Again, if one sees how Dubai International does what Bahrain could not do, reviving the importance of a Middle East hub with convenient connections to Europe and Africa, no less owing to the vast network of Emirates, and how Changi has enticed transit and transfer passengers with being more than just another airport, one can be hopeful of their future. They may even flourish as important regional hubs, feeding traffic from and into the ultra-long haul flights.

And don’t forget, non-stop flights cost more. People spend their dollar in different ways.

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Japan Airlines eyes a bigger slice of budget market

Courtesy Reuters

It is taking Japan Airlines (JAL) a long time to launch a budget subsidiary, but it’s never too late if the budget market continues to grow. One may say that the Japanese carrier is treading with extreme caution, and even if the economic arguments are no stronger now than before, there can be no better reason than the Tokyo Olympics in 2020 for the belated introduction.

At home, rival All Nippon Airways (ANA) has been operating two budget carriers, namely Peach and Vanilla (which was the rebirth of a failed joint venture with AirAsia), and has plans to merge the two carriers in preparation for medium-haul international flights.

Foreign low-cost competitors include AirAsia, Singapore Airlines’ Scoot and Hong Kong Express. And, of course, there is Jetstar, the budget arm of Qantas, in which JAL has a minority share. It is therefore not exactly correct to say that the Japanese national carrier has not tapped into the budget market earlier, though not in as big a way as the others.

The yet-to-be-named budget carrier, to be based at Narita International Airport, will commence operations with two jets in mid-2020, offering medium and long-haul flights to Asia, Europe and the Americas. It will operate to some of the destinations already served by JAL.

The timing cannot be coincidental, as this is when ANA is expanding the operations of Peach into the international market. Until then, JAL seems quite content that the competition is limited to the domestic market, but with Peach offering another option for loyal Japanese travellers besides others to fly beyond and into Japan at lower fares, it cannot be taken lightly.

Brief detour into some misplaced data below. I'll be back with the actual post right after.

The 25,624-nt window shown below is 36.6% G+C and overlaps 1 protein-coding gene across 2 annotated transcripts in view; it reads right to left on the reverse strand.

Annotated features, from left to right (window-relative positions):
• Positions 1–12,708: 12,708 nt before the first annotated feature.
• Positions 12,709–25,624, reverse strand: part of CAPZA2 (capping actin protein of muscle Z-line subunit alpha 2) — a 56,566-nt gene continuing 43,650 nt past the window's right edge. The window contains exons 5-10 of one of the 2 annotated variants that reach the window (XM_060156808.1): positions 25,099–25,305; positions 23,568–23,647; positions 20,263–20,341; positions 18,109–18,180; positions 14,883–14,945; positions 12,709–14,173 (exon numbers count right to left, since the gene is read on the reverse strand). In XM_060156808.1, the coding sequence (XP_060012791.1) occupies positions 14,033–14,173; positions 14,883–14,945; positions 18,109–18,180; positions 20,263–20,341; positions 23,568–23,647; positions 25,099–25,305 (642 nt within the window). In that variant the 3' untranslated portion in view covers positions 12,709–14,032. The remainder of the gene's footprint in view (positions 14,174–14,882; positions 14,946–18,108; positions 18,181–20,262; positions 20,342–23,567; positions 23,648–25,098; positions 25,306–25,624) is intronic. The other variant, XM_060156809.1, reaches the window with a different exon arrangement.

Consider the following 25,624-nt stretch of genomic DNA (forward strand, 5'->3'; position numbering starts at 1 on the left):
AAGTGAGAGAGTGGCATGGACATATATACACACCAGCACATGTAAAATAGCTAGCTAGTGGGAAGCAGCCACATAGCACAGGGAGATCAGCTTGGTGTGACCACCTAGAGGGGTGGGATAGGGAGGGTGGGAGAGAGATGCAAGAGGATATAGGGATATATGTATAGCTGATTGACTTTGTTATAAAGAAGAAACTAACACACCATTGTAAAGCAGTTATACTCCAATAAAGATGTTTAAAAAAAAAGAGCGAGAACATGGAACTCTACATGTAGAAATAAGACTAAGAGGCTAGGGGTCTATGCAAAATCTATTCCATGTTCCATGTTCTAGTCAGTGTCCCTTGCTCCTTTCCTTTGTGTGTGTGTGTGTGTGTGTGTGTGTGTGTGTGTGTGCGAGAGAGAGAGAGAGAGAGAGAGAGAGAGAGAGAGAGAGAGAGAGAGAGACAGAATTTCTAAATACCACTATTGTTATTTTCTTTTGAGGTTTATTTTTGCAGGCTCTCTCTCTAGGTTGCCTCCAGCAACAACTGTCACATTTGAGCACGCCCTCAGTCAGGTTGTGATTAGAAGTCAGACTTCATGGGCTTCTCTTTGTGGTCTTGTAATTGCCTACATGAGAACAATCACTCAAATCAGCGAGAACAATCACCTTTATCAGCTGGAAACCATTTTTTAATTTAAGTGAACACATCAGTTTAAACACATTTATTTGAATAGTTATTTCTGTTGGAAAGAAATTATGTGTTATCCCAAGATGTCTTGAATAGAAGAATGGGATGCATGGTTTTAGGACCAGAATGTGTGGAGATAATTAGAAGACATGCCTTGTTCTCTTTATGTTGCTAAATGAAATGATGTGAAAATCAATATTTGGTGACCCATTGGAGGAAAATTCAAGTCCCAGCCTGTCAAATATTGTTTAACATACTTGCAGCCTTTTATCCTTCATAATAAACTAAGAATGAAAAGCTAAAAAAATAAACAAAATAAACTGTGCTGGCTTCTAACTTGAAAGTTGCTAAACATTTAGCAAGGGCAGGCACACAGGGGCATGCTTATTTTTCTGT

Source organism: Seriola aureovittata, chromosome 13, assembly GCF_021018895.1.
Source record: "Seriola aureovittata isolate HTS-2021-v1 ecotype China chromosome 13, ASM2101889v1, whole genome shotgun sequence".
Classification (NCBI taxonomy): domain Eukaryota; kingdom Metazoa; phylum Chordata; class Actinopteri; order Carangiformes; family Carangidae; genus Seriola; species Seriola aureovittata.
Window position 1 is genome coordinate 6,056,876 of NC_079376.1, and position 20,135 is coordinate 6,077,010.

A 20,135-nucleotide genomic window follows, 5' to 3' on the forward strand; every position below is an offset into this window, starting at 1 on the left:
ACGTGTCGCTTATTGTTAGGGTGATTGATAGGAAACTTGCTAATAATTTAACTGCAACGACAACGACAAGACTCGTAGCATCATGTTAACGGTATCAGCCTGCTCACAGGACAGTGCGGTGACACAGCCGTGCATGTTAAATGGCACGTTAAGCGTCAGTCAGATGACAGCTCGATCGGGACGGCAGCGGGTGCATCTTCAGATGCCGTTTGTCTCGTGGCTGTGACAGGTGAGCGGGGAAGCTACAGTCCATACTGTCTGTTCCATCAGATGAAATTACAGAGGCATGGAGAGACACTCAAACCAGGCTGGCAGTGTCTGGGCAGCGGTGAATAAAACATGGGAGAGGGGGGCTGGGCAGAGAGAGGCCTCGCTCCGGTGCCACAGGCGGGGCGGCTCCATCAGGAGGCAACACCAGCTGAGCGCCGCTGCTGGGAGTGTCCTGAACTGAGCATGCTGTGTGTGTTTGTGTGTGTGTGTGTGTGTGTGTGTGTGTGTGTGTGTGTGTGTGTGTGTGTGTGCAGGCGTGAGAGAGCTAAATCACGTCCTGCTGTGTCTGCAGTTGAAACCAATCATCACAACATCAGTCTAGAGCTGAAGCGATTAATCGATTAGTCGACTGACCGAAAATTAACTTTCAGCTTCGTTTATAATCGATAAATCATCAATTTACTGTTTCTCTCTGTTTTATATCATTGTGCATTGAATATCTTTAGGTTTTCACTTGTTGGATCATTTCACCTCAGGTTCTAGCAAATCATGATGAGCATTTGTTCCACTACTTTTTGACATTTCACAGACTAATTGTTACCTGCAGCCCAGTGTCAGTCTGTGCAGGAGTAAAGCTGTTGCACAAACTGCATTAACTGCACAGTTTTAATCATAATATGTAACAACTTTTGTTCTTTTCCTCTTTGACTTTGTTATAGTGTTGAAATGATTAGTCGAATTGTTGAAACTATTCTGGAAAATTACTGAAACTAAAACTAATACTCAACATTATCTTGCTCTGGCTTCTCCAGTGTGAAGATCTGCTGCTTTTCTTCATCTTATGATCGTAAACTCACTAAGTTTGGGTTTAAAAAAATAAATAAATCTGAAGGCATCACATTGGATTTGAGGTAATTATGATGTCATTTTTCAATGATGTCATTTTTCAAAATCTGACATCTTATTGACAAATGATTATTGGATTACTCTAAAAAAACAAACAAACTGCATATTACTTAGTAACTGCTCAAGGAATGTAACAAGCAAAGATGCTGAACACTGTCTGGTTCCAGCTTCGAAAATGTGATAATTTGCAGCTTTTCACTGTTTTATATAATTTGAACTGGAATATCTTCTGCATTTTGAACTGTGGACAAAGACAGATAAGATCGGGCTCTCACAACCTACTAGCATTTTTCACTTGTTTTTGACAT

The budget market in Asia is a growing business. JAL director Masaru Onishi said the airline will cater to a broad group of Japanese and foreign passengers, and will take a more experimental approach to its product than the full-service parent carrier. There will be a mix of budget and premium options for meals and seats. The airline aims to be profitable within three years.

JAL may be Johnny-come-lately, but it has ambitious plans for its budget offspring. The competition is set to intensify, not just with compatriot ANA but also with other foreign carriers.

Qantas continues to fly high, confident about the future

Courtesy Getty Images

Qantas continues to fly high with new confidence while most other airlines cringe at the prospect of reduced profitability or even losses in the wake of rising fuel prices.

The Australian national carrier posted a record profit of A$1.6 billion (US$1.2 billion) for the year up to June 30, 2018 – 14 per cent higher than last year and 5 per cent higher than the last record profit in 2016. All that despite incurring a fuel bill that increased by almost A$200 million, and which is expected to go up another A$690 million the current year.

Qantas chief Alan Joyce said: “We’re facing another increase to our fuel bill for FY19 and we’re confident that we will substantially recover this through a range of capacity, revenue and cost efficiency measures, in addition to our hedging program.”

The confidence is something of a rarity these days as the fortune of the industry becomes increasingly volatile these days, and most airline leaders choose to be conservative in their forecast moving forward, often citing the uncertainty of the fuel price and, of course, competition.

Qantas has risen to become Asia-Pacific’s – if not the world’s – star performer.

The airline’s performance was boosted by a record profit of A$1.1 billion, up 25 per cent, in the domestic market, achieved through the combination of Qantas and Jetstar’s network, schedule and product strengths in key markets.